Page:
As NGS sequencing capability is rapidly expanding and the major producers of Sanger sequence have been reducing their capacity, we are unlikely to continue to see new Sanger-based plant reference genomes. In the near future, hybrid methods based on pyrosequencing and Sanger long pairs will likely continue to be produced. The products will capture the majority of gene space from a genome, but will suffer from unresolved repetitive sequences and a tendency to miss a substantial portion of the genetic code for an organism. These hybrid projects will likely only be a focus for a short time as the sequencing community moves toward producing de novo genomes based on sequencing by synthesis and, in particular, the Illumina sequencing platform. Although the Illumina platform was principally developed to resequence human genomes, many groups are working to adapt a genome strategy to take advantage of its incredibly low cost to produce data. In the past 2 yr, there has been a resurgence of de novo assembly algorithm development, a movement not seen since WGS was adopted by the major genome sequencing centers (Abyss (Simpson et al., 2009), Velvet (Zerbino & Birney, 2008), Allpaths (Butler et al., 2008), SOAPdenovo (http://soap.genomics.org.cn)). The widespread availability of these SBS machines and code to string together short reads into larger contigs and scaffolds, combined with the lower cost of data collections, has catalyzed plant genomics researchers to attempt genomic projects that were once viewed as impossible. It remains to be seen how complete and useful Illumina WGS sequenced plant genomes will be, as none of these projects has yet been brought to a conclusion that resembles a typical reference genome sequence.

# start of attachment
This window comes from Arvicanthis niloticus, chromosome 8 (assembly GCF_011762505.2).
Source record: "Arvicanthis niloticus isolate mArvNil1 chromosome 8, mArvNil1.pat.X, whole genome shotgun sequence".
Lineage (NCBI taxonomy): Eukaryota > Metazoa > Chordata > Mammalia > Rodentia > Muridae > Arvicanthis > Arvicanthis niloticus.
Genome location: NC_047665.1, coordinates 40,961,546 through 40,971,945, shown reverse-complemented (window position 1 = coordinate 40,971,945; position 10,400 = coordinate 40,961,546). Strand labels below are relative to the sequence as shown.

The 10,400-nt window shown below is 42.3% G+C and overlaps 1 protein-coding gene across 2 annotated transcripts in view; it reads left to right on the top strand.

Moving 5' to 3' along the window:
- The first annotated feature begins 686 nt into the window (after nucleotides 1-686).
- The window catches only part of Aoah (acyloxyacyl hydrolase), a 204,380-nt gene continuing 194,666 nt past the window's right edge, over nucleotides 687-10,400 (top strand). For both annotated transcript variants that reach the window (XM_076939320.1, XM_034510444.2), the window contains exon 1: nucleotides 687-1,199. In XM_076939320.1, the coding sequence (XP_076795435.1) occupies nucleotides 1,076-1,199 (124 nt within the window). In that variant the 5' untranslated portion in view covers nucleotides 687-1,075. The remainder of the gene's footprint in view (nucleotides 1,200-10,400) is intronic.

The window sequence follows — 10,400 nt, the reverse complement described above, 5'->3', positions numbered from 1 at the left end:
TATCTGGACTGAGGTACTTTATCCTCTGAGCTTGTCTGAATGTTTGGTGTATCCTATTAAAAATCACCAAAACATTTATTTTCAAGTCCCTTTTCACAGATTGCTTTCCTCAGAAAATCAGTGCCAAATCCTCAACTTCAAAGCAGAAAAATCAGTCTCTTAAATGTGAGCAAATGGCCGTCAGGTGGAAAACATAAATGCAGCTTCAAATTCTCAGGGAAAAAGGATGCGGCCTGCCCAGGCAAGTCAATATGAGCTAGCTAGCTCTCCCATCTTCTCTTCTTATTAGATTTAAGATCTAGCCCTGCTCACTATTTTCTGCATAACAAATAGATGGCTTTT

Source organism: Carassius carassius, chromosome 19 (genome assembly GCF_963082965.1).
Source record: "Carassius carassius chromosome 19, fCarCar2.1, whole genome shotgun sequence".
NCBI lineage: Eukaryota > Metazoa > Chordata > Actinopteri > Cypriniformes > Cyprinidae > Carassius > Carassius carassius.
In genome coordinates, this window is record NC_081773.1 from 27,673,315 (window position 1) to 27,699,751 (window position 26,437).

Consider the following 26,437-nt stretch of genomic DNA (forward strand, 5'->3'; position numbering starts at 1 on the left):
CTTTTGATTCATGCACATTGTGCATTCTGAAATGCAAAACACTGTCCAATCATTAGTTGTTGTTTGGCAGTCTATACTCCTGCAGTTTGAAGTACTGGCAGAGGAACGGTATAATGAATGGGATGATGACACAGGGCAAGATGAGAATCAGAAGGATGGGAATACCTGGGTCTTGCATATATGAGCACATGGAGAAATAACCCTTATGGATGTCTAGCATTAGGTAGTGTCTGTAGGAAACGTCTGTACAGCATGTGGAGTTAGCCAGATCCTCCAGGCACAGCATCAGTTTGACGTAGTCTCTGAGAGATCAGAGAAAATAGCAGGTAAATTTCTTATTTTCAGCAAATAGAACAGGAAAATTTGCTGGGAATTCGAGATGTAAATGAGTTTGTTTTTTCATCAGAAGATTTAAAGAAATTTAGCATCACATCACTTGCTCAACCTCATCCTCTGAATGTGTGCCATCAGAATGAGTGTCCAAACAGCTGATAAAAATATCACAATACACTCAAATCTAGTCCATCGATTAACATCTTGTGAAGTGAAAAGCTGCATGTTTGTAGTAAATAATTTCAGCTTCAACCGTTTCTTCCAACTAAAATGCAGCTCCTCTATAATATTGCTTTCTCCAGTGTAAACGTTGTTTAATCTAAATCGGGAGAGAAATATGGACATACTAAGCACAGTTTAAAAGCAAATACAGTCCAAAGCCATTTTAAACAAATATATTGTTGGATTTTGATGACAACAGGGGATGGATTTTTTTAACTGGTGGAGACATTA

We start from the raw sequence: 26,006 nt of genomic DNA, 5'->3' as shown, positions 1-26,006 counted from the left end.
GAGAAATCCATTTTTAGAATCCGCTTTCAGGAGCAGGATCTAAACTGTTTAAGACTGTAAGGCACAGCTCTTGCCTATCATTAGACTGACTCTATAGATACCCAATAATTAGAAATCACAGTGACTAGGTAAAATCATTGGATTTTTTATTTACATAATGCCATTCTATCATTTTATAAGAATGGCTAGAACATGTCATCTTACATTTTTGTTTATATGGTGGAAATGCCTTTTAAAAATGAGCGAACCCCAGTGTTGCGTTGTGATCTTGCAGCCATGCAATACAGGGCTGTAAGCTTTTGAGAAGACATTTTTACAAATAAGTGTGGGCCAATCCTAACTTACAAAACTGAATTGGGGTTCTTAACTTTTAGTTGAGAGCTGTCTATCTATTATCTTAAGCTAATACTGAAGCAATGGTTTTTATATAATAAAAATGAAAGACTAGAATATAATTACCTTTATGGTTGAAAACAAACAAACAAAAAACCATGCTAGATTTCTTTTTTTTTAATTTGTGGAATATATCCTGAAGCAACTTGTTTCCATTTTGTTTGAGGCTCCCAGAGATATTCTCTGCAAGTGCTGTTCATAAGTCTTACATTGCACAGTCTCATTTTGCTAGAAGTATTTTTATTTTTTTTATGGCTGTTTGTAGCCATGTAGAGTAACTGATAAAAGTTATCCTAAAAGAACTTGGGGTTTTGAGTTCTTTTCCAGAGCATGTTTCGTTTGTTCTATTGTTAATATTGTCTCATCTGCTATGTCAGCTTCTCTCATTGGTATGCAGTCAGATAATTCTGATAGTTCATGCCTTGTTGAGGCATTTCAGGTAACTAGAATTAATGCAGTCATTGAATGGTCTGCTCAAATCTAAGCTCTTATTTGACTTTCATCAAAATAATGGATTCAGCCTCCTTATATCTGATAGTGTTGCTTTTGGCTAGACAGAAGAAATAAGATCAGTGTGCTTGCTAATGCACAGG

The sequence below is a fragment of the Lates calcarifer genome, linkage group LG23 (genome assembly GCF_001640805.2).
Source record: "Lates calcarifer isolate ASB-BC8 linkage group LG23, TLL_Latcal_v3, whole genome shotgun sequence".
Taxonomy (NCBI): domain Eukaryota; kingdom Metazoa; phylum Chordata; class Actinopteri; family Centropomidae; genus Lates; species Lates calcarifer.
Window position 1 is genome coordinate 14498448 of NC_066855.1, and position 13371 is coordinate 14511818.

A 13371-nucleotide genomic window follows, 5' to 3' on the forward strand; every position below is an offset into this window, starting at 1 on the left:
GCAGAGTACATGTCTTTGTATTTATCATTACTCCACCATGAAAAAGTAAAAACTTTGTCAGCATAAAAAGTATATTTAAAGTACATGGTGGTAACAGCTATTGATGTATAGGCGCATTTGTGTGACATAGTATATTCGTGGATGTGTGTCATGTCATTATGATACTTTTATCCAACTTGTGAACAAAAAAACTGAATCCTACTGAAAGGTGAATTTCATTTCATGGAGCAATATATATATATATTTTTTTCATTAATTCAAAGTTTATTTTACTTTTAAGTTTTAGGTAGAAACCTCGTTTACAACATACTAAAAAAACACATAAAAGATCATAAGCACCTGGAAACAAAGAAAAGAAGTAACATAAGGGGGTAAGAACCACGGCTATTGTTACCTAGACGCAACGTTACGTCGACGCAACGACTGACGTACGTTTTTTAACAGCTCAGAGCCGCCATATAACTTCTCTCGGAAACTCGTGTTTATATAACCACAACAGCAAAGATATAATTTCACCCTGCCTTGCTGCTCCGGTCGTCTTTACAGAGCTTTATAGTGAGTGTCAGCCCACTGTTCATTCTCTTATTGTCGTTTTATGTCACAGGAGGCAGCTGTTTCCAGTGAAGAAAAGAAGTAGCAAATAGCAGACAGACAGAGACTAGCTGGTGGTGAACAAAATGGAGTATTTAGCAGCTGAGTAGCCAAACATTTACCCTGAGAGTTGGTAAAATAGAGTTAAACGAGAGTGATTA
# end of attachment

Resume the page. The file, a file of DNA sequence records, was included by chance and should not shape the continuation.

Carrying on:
Crop genomes will likely be particularly challenging for short-read-based sequencing, as in addition to the normal difficulties of plant repetitive sequences, many planted crop varieties can also have recent polyploidy events and high polymorphism rates. Therefore, simple-genome crop model plants are likely to be more amenable to short-read WGS sequencing. However, sequencing of polyploids, such as wheat, peanut or coffee, will be done using NGS and several approaches can be use to assemble the short-read sequence contigs/scaffolds into longer-range scaffolds that might represent individual chromosomes. The divergence time between progenitor genomes in the polyploidy will have an impact on WGS, as genomes that are not very diverged (e.g. autotetraploid or a recent allopolyploid) will confound sequence assembly as NGS short reads from the subgenomes may not be diverged enough to assign unambiguously. This is ignoring the problem of heterozygosity where the sequencing of highly heterozygous plants will essentially result in the assembly of haplotypes, and thus the sequencing depth will have to be higher to obtain sufficient coverage of each chromosome. There will still be problems in constructing completely ordered haplotypes/chromosomes as some regions will be identical (e.g. identical by descent, IBD) and will collapse the two haplotypes. However, there are new technologies on the horizon, or in maturation, that my help to solve some of these problems. Physical maps of large insert clones with restriction site sequence information may be used to help align and order NGS sequence contigs into longer-range scaffolds (van Oeveren et al., 2011), and optical mapping (essentially an ordered restriction map of a genome; Zhou et al., 2009) may be useful to align sequence scaffolds to larger chromosome regions. Perhaps even more promising are new single molecular sequencing technologies that can produce sequence reads that are tens of kilobases long (http://www.pacificbiosciences.com). These long reads may be useful to ‘string’ together the small sequence scaffolds from short-read WGS.